Um, yes he has explained why. The Guv’nor simply chooses to ignore the explanation. And how about this for a startling piece of contradiction; he states that a lack of empathy does little to account for Bruce’s decision to stay with the Family but then goes on to say that he hasn’t explained why he was indifferent to others’ suffering, in other words, lacked empathy !
    Make up your mind, man !
    Actually, being beaten by his Dad, verbally abused throughout his childhood by his Dad, being raped twice by the age of 15, being arrested and falsely accused of drug possession in the days when it was serious shit, these and other things contributed hugely to his anti-establishment mindset and make it easy for anyone that wants to understand, how he reached the point that he did.
    And to say that 5 years of psychedelic drug use has little bearing on his mindset and outcomes really is the height and depth of ignorance ~ but then, one might cynically observe that the Guv’nor of a state in which marijuana is legal is more likely to not accept the veracity of the argument that various drugs can have a markedly negative effect ~ as well as a positive one.
    All of his parole transcripts on this site are instructive but the 2015 one makes mincemeat of the Guv’nor’s claims. Unless one chooses not to see it that way.

    Until Mr. Davis can adequately explain the internal characteristics and decision-making that led him to these extreme actions, I do not believe he can be safely released

    Aside from the fact that he’s been made to think about it and explain it ad nauseum since at least 1993, such a statement borders on something beyond ridiculous. That’s like asking someone to explain the internal characteristics and decision making that led them to drive a car poorly or go to university or become a linguistics teacher or have children with multiple people. Human beings in general are not psychologists or psychoanalysts and even the most brilliantly qualified psychs would often be at pains to explain with any gravitas what the Guv’nor is asking ex-welder Bruce to produce to his “satisfaction.” It’s almost ironic, using language as his cloaking device, rather like Charlie Manson did. Instead of saying “no matter what you say or do, you’ll never be paroled”……….

    What I find really disturbing about Guv’nor Newsom, like Jerry Brown before him, is not that he keeps on overturning parole board recommendations. That’s his prerogative and part of his job and in all good conscience, if he genuinely believes he knows more than the board and is taking his responsibilities to the max, then he must follow his nose because he has a responsibility that a parole board does not. No, what I’ve found disturbing about most of the last few overturnings are the reasons given. It keeps happening over and over, that they’ll say “they haven’t shown insight” or words to that effect, when we have more than a dozen transcripts, brimming with almost nothing but explanation and insight. They’ll say “oh, there is not responsibilty being taken” when repeatedly, these inmates are almost falling over themselves to take responsibility. They’ll say “there’s still too much responsibility being put on Manson” when at the same time, it is clear that this is a paradoxical situation in which both entities are clearly responsible and if they don’t outline Manson’s part, they’re showing no insight and if they do, they’re not taking their own part seriously enough.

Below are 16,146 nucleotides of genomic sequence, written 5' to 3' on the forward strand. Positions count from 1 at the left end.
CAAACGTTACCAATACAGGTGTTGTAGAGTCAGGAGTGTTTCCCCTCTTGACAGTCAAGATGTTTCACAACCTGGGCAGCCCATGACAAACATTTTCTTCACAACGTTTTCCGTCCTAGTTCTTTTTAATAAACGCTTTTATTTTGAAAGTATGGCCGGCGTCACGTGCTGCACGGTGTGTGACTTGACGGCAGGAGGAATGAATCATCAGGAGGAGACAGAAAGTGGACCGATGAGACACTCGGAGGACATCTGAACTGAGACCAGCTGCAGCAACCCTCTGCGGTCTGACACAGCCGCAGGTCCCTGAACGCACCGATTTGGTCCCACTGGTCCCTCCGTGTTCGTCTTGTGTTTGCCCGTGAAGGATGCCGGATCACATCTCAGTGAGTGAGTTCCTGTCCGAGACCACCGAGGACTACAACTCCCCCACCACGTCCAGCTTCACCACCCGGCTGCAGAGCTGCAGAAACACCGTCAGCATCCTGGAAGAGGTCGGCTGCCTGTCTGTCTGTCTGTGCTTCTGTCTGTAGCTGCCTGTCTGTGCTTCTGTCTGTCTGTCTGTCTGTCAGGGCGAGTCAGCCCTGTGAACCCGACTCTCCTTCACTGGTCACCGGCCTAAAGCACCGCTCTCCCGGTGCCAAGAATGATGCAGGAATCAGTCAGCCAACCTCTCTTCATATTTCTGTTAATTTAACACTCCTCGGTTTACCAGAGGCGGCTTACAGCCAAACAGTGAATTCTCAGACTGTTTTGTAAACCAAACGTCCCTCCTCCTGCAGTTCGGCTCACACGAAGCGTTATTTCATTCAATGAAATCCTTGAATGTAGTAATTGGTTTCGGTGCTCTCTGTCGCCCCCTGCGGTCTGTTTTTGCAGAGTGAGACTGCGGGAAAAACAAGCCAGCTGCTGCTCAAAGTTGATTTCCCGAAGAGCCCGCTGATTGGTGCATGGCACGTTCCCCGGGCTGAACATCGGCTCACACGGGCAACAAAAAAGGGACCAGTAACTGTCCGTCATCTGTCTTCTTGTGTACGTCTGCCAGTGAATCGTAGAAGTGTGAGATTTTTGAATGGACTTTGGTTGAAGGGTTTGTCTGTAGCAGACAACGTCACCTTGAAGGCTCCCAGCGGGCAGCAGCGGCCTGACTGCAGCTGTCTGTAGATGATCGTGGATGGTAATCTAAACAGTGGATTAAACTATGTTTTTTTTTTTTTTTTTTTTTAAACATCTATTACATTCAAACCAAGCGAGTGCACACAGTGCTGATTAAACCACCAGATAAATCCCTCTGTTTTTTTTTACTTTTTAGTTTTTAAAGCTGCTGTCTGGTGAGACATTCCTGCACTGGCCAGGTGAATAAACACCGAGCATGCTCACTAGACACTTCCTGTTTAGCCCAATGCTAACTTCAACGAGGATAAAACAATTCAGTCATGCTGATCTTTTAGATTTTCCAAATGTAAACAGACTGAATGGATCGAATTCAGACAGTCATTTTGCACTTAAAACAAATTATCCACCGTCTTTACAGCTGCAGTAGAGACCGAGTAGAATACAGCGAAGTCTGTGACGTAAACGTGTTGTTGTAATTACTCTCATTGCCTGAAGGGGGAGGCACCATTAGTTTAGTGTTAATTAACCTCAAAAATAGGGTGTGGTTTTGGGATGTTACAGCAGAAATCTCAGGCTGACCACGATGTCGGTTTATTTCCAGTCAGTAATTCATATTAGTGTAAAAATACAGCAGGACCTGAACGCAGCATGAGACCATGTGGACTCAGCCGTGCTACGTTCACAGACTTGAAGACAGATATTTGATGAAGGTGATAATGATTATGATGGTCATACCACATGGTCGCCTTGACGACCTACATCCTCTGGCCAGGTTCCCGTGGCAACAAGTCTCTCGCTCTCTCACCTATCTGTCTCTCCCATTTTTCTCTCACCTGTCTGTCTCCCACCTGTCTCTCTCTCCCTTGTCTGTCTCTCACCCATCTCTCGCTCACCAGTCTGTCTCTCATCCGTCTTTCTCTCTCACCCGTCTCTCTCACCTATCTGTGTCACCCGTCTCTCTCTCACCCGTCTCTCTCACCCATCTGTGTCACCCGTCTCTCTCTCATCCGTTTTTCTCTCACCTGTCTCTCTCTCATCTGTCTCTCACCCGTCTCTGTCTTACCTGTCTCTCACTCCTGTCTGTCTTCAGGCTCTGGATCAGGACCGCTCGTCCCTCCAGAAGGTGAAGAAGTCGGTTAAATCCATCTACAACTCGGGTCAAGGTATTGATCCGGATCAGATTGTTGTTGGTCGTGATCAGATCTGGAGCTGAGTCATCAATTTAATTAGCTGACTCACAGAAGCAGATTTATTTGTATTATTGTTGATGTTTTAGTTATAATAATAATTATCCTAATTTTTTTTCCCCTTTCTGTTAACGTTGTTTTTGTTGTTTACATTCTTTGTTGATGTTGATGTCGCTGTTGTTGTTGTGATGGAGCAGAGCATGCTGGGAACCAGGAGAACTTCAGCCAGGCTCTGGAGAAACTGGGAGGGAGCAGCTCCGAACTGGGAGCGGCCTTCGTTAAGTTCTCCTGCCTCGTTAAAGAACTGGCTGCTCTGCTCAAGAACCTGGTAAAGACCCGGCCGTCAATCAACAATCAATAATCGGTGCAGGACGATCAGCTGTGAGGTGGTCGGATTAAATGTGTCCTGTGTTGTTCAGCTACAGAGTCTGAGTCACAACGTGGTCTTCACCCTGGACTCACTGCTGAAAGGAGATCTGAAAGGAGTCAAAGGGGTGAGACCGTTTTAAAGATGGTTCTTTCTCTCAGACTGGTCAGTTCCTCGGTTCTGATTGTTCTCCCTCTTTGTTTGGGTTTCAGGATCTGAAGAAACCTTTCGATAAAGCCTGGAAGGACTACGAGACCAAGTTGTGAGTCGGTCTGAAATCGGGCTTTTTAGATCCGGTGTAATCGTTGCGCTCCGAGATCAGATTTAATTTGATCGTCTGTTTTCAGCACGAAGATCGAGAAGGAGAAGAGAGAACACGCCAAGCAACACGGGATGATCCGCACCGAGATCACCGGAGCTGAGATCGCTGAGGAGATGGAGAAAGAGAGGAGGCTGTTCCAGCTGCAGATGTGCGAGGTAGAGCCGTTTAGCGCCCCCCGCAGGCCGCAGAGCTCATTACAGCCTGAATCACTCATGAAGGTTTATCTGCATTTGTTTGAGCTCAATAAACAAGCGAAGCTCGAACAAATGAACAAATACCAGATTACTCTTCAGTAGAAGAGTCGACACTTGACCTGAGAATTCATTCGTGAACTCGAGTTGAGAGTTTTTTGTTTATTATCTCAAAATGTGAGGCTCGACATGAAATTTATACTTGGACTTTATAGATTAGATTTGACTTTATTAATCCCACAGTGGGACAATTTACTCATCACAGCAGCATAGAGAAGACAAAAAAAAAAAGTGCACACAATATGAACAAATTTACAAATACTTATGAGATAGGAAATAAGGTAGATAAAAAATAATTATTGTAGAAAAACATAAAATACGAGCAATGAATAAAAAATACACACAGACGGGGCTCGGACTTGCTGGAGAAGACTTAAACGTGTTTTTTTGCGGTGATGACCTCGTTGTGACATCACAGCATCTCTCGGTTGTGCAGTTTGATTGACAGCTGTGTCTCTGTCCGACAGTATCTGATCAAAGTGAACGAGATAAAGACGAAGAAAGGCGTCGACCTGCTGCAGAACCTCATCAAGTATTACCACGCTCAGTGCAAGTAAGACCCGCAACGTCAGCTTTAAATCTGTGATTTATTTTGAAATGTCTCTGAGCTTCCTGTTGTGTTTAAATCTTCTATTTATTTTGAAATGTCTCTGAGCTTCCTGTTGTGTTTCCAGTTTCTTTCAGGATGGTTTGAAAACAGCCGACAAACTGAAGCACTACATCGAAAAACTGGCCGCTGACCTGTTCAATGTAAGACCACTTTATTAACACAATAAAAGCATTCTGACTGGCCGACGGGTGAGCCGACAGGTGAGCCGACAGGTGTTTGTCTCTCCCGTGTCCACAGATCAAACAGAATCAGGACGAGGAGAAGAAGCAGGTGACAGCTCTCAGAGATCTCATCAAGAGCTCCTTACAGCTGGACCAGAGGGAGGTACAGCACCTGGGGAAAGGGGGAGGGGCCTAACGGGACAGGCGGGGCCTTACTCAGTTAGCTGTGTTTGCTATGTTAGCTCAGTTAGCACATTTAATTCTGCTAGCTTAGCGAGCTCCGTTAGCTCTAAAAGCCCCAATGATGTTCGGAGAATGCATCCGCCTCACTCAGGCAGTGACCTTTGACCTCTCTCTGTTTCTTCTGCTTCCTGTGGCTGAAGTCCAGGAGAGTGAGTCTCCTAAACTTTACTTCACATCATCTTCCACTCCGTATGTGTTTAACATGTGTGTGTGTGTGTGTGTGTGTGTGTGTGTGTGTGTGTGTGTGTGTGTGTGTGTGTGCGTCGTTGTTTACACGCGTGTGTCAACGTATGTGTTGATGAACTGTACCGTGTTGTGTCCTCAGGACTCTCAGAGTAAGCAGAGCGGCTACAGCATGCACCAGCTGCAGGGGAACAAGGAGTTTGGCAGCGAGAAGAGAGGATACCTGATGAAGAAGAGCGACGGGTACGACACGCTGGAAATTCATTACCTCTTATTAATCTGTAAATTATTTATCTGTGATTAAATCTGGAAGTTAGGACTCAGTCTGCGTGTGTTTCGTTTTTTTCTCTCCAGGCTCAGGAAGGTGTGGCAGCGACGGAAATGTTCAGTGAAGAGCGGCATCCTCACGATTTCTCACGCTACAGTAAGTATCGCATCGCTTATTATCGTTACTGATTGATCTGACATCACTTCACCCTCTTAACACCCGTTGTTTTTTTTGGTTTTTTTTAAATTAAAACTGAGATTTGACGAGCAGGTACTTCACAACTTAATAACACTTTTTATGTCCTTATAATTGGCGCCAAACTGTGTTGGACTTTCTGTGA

Get with the picture, guv !

  6. Norma thomas says:

    They will never get out so why do they bother?

  7. Arone says:

    Where are you people’s “bleeding hearts” for the victims? I find it absolutely revolting the lot of you that feel sorry for Davis. Try feeling sorry for Mr. Shea & Mr. Hinman for once.

  8. Jonathan Hart says:

    It has nothing to do with a lack of concern for the victims.

    What is DOES have to do with is following the conditions of parole, as written. And if an inmate has met the conditions of parole (many times over in most cases), then it is wrong for a governor to deny parole for reasons that are clearly ONLY political. What’s the point of having a parole board and parole hearings if the governor is simply going to say, “No”? It’s simply not the right thing to do. That’s all people here are saying. It’s not that they aren’t thinking of the victims.

    California’s governors have no intention of doing their job legitimately. That’s what rubs people the wrong way. The governors can’t find one legitimate reason to deny parole in most of these cases, so they just make stuff up that’s not true. (See Fred Bloggs’ excellent write-up, above.)

  9. John says:

    If this was ANY other murderer on Earth, Davis would have been out 20 years ago.
    Same for Van Houten.
    Murderers are paroled every day.
    They all should have gotten the gas chamber, but we believe in rehabilitation.
    Could Davis possibly be more rehabilitated?